Brazil and Mexico: Institutional differences
Norman Gall  

Braudel Papers - Nº 16, 1996   

   Is Brazil headed for a Mexico-style crisis? Some parallels warn us of coming trouble. Much depends on the struggle for moral and political cohesion led by President Fernando Henrique Cardoso, who is trying to manage institutional problems that dwarf anything seen in Mexico in recent years. Brazil’s multiplying financial difficulties now exceed those of Mexico in late 1994.
Foreign money is pouring into Latin America this year at a faster rate than in 1994, during the "emerging markets" boom that preceded the Mexican crisis. Net private capital flows to Mexico surged from a yearly average of $1.7 billion in 1980-90 to an average of $25 billion in 1991-93, only to evaporate to $9.7 billion in 1994 and to $15.4 billion in capital flight in 1995. Benefiting from the same convergence of growing cash surpluses and low interest rates in the rich countries, Brazil’s annual private capital receipts rose from $3.8 billion in 1980-90 to an average of $9 billion in 1992-94 to $32 billion in 1995. The biggest share of Brazil’s swelling capital flows ($8.9 billion) came from hard currency borrowing by banks and companies that increased Brazil’s private foreign debt to $49 billion, against $23 billion when the Real Plan began and only $9.6 billion when Brazil adopted its high interest rate policy in early 1991. This foreign borrowing parallels what happened in Mexico, where 60% of financial liabilities of large and mid-sized companies were denominated in foreign currencies, although exports were less than 10% of all sales. Heavy private foreign borrowing makes adjusting an overvalued exchange rate more difficult. Borrowers in dollars must earn more pesos and reais to pay their debts when local currencies lose value.

   Some differences between Brazil and Mexico may be more important than the similarities. Although Brazil has been bloodied over the past decade by alarming escalation of civil violence, it has suffered no political trauma like the Zapatista revolt in Chiapas in January 1994 or the assassination of Presidential candidate Luís Donaldo Colosio in March. Brazilian economists like to say that "inflation wounds but a foreign exchange crisis kills," but the maxim applies more to Mexico than to Brazil. Unlike Brazil, Mexico has clung to fixed exchange rates for most of the past half-century.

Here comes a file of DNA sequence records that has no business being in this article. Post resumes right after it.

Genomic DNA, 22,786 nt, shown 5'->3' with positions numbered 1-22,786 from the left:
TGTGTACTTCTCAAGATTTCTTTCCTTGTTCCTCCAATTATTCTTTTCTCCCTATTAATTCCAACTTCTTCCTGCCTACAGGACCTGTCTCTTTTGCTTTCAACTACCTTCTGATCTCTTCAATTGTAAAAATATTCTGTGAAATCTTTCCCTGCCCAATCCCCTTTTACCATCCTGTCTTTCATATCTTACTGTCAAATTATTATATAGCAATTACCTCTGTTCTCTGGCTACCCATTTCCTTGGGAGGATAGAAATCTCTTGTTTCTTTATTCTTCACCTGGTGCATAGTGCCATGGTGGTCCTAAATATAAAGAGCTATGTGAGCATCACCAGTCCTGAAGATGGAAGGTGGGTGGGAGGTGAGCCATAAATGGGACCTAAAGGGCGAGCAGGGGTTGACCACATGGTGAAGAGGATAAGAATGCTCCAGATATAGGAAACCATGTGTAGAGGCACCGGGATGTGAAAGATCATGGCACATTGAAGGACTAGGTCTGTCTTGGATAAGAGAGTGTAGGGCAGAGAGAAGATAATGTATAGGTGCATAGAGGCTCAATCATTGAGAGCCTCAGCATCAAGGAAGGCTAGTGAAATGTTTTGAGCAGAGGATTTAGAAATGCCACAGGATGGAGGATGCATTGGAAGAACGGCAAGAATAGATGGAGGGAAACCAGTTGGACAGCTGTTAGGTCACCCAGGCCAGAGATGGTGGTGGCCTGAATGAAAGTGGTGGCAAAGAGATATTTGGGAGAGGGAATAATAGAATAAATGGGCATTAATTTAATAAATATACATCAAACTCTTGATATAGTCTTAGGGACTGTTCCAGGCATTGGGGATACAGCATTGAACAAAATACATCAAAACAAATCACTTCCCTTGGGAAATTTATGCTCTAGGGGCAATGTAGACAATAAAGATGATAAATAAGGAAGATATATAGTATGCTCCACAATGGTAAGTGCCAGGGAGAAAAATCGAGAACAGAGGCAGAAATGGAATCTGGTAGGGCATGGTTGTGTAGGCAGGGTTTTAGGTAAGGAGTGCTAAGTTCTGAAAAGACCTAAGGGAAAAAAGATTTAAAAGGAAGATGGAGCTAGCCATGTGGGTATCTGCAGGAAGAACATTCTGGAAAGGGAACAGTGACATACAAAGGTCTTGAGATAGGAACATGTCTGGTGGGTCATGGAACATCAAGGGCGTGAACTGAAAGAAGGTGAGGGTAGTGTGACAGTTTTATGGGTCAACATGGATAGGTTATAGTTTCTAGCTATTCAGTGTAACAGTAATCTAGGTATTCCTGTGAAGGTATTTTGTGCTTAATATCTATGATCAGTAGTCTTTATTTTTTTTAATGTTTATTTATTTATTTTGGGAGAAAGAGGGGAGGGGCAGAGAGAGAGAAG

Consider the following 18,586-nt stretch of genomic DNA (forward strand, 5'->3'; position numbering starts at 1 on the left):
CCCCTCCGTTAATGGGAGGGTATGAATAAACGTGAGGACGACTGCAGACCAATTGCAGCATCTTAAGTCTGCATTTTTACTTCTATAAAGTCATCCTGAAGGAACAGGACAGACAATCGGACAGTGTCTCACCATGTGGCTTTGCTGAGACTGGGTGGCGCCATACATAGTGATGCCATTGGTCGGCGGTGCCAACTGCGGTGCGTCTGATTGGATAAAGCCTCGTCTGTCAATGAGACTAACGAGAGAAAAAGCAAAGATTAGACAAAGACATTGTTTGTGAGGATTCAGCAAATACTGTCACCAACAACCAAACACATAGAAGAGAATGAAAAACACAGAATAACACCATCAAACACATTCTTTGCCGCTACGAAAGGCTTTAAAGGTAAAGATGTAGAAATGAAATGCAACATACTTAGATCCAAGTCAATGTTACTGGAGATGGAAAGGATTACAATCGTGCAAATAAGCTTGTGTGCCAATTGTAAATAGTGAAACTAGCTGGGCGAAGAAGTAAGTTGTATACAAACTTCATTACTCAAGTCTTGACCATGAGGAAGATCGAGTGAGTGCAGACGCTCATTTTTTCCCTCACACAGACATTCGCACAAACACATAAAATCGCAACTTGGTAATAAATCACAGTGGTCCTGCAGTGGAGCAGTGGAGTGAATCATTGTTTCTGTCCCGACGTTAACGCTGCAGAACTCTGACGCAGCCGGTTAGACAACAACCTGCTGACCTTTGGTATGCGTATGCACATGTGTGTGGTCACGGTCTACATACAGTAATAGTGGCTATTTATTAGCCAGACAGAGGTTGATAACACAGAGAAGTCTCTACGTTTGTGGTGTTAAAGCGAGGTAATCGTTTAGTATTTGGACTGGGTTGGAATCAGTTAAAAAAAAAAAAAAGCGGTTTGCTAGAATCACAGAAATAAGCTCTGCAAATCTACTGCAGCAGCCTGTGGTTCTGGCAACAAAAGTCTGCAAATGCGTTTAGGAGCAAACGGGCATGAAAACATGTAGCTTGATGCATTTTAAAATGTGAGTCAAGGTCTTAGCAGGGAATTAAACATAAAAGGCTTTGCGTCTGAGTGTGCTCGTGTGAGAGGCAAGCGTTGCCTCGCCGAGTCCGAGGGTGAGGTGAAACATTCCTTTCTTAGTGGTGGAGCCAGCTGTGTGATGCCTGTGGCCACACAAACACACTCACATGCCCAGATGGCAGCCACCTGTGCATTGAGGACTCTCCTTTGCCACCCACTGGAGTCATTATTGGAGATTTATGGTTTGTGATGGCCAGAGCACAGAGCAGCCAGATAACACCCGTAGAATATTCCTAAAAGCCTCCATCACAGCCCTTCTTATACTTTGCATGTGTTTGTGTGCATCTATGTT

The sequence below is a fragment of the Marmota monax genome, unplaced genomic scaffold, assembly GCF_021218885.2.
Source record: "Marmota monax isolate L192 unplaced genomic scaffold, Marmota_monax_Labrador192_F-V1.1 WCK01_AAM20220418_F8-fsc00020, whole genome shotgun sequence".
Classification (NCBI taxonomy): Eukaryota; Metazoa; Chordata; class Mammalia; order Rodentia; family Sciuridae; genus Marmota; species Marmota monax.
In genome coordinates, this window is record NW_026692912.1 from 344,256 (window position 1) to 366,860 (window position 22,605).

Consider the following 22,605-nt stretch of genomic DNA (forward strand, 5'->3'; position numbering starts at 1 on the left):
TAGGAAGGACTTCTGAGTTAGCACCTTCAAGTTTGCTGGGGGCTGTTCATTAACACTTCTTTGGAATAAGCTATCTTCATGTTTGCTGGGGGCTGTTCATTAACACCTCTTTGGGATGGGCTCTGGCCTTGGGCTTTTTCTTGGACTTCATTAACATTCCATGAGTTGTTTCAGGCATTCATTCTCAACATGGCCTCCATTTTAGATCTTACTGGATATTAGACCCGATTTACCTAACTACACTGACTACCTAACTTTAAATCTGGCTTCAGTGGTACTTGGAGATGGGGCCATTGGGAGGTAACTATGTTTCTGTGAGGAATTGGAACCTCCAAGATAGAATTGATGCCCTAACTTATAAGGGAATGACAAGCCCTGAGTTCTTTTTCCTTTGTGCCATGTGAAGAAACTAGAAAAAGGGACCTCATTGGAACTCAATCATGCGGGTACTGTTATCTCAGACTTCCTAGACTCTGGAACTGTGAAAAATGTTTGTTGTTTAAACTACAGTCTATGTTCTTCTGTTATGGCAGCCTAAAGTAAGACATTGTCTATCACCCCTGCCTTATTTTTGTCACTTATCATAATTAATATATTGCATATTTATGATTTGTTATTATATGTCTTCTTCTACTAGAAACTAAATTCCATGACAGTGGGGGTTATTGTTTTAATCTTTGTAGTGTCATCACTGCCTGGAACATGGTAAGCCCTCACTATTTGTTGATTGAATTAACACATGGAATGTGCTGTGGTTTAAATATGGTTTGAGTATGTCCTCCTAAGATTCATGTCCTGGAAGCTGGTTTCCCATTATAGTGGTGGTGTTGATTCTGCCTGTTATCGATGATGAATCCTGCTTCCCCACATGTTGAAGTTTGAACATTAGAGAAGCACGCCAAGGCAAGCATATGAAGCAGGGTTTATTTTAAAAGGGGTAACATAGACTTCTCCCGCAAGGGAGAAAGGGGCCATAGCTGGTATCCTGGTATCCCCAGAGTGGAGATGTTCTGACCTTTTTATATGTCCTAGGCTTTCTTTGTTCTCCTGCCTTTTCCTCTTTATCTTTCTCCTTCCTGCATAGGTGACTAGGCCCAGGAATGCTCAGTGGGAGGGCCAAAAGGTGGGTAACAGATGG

Each devaluation —in 1953, 1976, 1982 and 1994, usually near the time when the Presidency changed hands— has caused a political shock. The Mexican shock was aggravated by President Carlos Salinas de Gotari’s refusal to adjust the exchange rate after the August 1994 election because devaluation might spoil his candidacy to head the new World Trade Organization. Brazil avoided such devaluation crises over the past generation by indexing its exchange rate. The Bank of Mexico was accused of loose monetary policy when, facing investors’ resistance to holding government debt, it expanded credit, making it easier for speculators to buy dollars and bet against the peso in 1994. Brazil now is loosening credit to lower interest rates and avoid recession in an election year. Both governments took short-term portfolio investments from foreigners, the difference being that Mexico’s tesobonos were denominated in dollars while Brazil’s new public debt is in local currency. A bigger difference is that Brazil has no hope of a rescue, if needed, on the scale of the $52 billion support package for Mexico in early 1995 arranged by the U.S. government, the International Monetary Fund and a group of central banks, one of several assistance efforts for Mexico since 1976. Brazil has no leverage on U.S. politics like the threat of disorder across the tense U.S. border with Mexico, especially so soon after creation of NAFTA (North American Free Trade Agreement), whose collapse would hurt President Bill Clinton’s chances for reelection. Edward M. Truman of the U.S. Federal Reserve Board warned later that "the scale of potential financial assistance needed to stave off a full-blown crisis in Mexico has proved to be much larger than anyone could have imagined as recently as 1994, and the scale of any similar operation in the future (even allowing for the special circumstances of the Mexican case) is likely to be larger than the official sector will be able or willing to assemble."